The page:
Jersey City Nabbed for Unlicensed Software Use
The Jersey City (N.J.) Housing Authority settled recently with the Business Software Alliance to the tune of $175,000 for using unlicensed software on agency computers. The JCHA case is just the latest in a series of BSA anti-piracy sting operations aimed at cracking down on illegal software use among state and local government agencies.
"The JCHA case illustrates that even government agencies are vulnerable to having problems with the software installed on their computers," said Bob Kruger, BSA's vice president of enforcement. BSA nabs many piracy culprits as a result of tips submitted over its anti-piracy hot line (888-NO-PIRACY).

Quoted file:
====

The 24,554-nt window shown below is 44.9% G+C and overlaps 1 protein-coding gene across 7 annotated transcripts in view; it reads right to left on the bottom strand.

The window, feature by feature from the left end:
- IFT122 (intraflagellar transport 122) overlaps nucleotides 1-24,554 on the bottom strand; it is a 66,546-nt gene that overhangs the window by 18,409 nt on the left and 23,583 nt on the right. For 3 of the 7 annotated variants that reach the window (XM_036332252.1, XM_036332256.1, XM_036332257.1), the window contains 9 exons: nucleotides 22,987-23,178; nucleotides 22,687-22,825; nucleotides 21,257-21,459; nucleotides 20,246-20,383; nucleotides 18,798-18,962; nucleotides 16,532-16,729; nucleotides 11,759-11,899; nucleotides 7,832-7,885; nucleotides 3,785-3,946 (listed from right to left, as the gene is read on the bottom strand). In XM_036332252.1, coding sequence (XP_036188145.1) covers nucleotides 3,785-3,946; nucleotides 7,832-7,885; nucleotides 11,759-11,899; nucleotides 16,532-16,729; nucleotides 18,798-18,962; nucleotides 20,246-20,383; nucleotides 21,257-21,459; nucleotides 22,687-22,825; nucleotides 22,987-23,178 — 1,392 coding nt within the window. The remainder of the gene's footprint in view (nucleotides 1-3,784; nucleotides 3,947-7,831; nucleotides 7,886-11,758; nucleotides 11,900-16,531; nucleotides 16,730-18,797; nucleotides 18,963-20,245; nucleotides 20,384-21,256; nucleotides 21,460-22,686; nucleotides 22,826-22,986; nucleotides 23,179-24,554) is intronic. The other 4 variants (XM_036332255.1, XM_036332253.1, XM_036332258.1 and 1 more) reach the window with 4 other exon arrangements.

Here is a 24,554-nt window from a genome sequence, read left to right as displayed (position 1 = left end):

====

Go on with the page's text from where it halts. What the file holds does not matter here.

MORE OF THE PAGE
BSA detailed several cases in which BSA has gotten tougher on governments' improper use of software. For example, BSA busted the Los Angeles Unified School District in February for $300,000 for the illegal use of Adobe, Autodesk, Corel, Lotus, Microsoft, Novell and Symantec software. Last July, the city of Philadelphia agreed to pay $121,000.
Also, the association announced that Nevada in late May became the first state to issue an executive order mandating that states comply with strict policies aimed at combating software piracy. President Clinton signed a similar executive order last September outlining anti-piracy policies for the federal government.